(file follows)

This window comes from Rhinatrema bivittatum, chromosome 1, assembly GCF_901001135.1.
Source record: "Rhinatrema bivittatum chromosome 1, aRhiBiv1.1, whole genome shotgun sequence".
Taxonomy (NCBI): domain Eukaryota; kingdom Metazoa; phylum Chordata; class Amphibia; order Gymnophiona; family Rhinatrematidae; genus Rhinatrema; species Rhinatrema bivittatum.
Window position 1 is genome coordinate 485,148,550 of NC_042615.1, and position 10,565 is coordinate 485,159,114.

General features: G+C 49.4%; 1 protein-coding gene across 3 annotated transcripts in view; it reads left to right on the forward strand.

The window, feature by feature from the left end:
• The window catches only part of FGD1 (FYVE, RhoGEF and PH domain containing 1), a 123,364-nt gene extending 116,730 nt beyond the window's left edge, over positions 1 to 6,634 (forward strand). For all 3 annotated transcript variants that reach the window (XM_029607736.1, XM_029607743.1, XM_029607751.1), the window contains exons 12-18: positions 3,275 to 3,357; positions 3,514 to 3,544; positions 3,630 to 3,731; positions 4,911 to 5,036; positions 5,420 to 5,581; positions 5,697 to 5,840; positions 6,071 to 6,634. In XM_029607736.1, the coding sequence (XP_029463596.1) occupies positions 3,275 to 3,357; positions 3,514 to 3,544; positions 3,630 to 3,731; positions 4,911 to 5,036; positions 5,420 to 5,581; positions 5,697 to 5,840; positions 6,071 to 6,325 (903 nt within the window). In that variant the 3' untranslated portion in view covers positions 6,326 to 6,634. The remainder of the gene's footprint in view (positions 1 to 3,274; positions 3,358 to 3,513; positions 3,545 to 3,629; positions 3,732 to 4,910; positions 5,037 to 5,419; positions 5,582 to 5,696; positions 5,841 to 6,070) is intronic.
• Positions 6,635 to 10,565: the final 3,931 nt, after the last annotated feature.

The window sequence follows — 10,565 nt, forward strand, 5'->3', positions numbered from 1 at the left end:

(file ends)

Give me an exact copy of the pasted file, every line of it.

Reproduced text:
This window comes from Rhinatrema bivittatum, chromosome 1, assembly GCF_901001135.1.
Source record: "Rhinatrema bivittatum chromosome 1, aRhiBiv1.1, whole genome shotgun sequence".
Taxonomy (NCBI): domain Eukaryota; kingdom Metazoa; phylum Chordata; class Amphibia; order Gymnophiona; family Rhinatrematidae; genus Rhinatrema; species Rhinatrema bivittatum.
Window position 1 is genome coordinate 485,148,550 of NC_042615.1, and position 10,565 is coordinate 485,159,114.

General features: G+C 49.4%; 1 protein-coding gene across 3 annotated transcripts in view; it reads left to right on the forward strand.

The window, feature by feature from the left end:
• The window catches only part of FGD1 (FYVE, RhoGEF and PH domain containing 1), a 123,364-nt gene extending 116,730 nt beyond the window's left edge, over positions 1 to 6,634 (forward strand). For all 3 annotated transcript variants that reach the window (XM_029607736.1, XM_029607743.1, XM_029607751.1), the window contains exons 12-18: positions 3,275 to 3,357; positions 3,514 to 3,544; positions 3,630 to 3,731; positions 4,911 to 5,036; positions 5,420 to 5,581; positions 5,697 to 5,840; positions 6,071 to 6,634. In XM_029607736.1, the coding sequence (XP_029463596.1) occupies positions 3,275 to 3,357; positions 3,514 to 3,544; positions 3,630 to 3,731; positions 4,911 to 5,036; positions 5,420 to 5,581; positions 5,697 to 5,840; positions 6,071 to 6,325 (903 nt within the window). In that variant the 3' untranslated portion in view covers positions 6,326 to 6,634. The remainder of the gene's footprint in view (positions 1 to 3,274; positions 3,358 to 3,513; positions 3,545 to 3,629; positions 3,732 to 4,910; positions 5,037 to 5,419; positions 5,582 to 5,696; positions 5,841 to 6,070) is intronic.
• Positions 6,635 to 10,565: the final 3,931 nt, after the last annotated feature.

The window sequence follows — 10,565 nt, forward strand, 5'->3', positions numbered from 1 at the left end: